Tag Archives: wind

Wind

a pastel by Ethel Mortenson Davis

wind

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Flow of the Albino Does

a Spenserian sonnet by Thomas Davis

Albino does emerge from banks of snow
Into the moonlight of the winter night.
The sheen of silver from the ghostly glow
Of luminance stained from the full moon’s light
Spreads through the shadows where the snow’s soft white
Moves with the movement of the silent deer.

The maple trees begin to stir, a slight
Breath silent through a sky pristinely clear.
A huge tree cracks. A wave of startled fear
Jerks through the deer. A wind begins
To blow through barking trees, the atmosphere
Alive with movement as the moonlight spins
Light dancing through an empty field that flows
With running waves of ghostly silver does.

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Kinship

by Ethel Mortenson Davis

I’ve come again
to watch your woods,
snow up to my thighs,
winds flying
across the tops of trees—
like when I was little.

On windy days
I would run
into the woods
and listen to the wind
roaring across the tops
of trees,

but stillness would
be beneath.

I think of trees
as family,
kin,
those that are
always there,
steel cores,
centurions
that guard us
from all the clamor
at the top,

the quiet and stillness
beneath,

close family.

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Fields

William Bingen’s, our grandson’s, first poem

Going through fields
with soft soil beneath my feet
I stand with the wind
softly flowing through my hair.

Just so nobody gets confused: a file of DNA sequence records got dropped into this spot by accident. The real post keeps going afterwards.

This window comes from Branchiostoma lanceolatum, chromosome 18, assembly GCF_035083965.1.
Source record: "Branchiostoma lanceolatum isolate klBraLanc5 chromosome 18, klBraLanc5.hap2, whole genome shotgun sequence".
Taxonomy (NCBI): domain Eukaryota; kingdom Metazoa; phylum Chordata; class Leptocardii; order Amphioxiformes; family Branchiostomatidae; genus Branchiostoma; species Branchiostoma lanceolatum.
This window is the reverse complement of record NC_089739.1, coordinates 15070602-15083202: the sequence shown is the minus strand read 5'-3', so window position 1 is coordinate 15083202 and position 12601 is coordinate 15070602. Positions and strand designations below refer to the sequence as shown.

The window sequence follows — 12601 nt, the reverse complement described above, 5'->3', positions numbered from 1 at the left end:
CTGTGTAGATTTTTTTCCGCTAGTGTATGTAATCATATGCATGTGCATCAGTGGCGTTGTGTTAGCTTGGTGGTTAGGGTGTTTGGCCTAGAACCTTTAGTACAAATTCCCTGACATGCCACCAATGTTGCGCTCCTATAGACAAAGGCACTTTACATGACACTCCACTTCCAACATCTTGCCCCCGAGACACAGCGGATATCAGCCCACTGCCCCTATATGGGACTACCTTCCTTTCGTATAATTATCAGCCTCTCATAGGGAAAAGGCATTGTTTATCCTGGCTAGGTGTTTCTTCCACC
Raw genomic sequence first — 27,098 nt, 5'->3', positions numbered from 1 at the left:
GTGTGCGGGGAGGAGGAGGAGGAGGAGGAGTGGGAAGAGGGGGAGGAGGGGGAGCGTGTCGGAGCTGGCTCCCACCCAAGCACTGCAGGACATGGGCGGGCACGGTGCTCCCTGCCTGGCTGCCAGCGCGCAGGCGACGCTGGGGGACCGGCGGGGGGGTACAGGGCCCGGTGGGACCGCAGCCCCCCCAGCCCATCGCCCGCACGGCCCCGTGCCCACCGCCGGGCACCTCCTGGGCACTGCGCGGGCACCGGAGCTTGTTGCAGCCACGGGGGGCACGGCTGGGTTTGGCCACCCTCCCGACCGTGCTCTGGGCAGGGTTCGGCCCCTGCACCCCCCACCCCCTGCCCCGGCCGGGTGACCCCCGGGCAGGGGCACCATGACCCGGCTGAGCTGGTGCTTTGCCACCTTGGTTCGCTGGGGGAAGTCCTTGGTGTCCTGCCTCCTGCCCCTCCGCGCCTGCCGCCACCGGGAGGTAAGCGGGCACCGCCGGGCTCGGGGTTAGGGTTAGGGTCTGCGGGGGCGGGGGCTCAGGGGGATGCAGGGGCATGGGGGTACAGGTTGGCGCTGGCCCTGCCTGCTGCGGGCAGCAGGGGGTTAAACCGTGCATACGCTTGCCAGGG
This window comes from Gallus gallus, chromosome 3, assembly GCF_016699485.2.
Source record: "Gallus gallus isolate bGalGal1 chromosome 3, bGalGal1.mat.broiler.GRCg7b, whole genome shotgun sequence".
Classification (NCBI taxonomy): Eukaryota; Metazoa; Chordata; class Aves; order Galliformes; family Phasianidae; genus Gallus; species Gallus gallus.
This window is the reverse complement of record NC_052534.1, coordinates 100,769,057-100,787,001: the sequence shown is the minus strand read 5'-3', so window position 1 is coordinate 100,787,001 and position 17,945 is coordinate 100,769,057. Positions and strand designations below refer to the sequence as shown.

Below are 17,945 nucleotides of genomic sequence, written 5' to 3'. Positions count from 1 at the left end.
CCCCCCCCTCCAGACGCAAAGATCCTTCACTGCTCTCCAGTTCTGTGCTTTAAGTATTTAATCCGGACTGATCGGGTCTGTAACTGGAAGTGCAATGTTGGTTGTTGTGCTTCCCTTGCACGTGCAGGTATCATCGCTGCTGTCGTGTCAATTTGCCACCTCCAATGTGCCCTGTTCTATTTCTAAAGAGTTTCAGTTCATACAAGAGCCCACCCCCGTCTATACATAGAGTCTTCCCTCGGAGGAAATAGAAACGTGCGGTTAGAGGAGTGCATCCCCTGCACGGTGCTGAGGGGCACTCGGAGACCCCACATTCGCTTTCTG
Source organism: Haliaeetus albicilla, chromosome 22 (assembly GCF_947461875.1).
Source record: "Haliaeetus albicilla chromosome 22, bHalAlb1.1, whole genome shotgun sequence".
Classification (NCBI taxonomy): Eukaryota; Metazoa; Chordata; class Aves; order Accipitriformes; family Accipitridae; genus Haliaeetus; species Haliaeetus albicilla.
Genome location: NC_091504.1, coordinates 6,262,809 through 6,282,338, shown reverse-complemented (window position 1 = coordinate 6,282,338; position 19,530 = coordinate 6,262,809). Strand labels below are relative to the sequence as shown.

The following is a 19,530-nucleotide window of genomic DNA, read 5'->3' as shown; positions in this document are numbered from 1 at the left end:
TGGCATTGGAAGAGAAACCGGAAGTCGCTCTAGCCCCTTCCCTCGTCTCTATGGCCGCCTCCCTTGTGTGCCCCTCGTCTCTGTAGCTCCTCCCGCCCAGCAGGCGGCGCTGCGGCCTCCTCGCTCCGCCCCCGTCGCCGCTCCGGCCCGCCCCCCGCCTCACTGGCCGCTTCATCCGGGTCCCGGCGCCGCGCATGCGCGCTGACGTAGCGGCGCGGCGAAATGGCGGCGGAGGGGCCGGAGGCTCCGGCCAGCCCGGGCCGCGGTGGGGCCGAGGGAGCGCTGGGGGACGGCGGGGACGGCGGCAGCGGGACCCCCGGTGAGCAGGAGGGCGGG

I follow the straight path
made by the farmers plow.
It takes me to a hill
where I gaze off into the fields of wheat.
I hear the sound of silence,
the sound of nature.

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Hiding Places

a love poem by Thomas Davis

I have hidden my face.
The green grass has grown wild about my house,
And the hiding places of the heart
Have multiplied and become numerous.

Spring croaks and thrashes at the wind.
The stars grow plump like yellow pears,
And the trees stand up, straight and proud,
From the soils of the earth.

I chant the words of love
And let my tongue grow dry with history.
I sing out the beauty of the sky
And tell the clouds to be silent
And to cease their rumbling.

Summer is the promise of the sun.
Conflict is the garment of drama.

O woman, you are the wind
And the sound of the wind.
O woman, you are the spirit of the stars.

I have hidden my face.
The green grass has grown wild about my house.
The hiding places of the heart
Have multiplied and become numerous.

O woman, on slippery ground
I will catch you and hold you in my arms.

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Memory

by Ethel Mortenson Davis

A memory
of rain
in a night
when
the wind filled
and spread the sky

a
rain
upon us
and
through us,

on sounds
little known

as feet
of deer,

a rain
falling
between us,

upon
two voices
almost heard
above
the wind.

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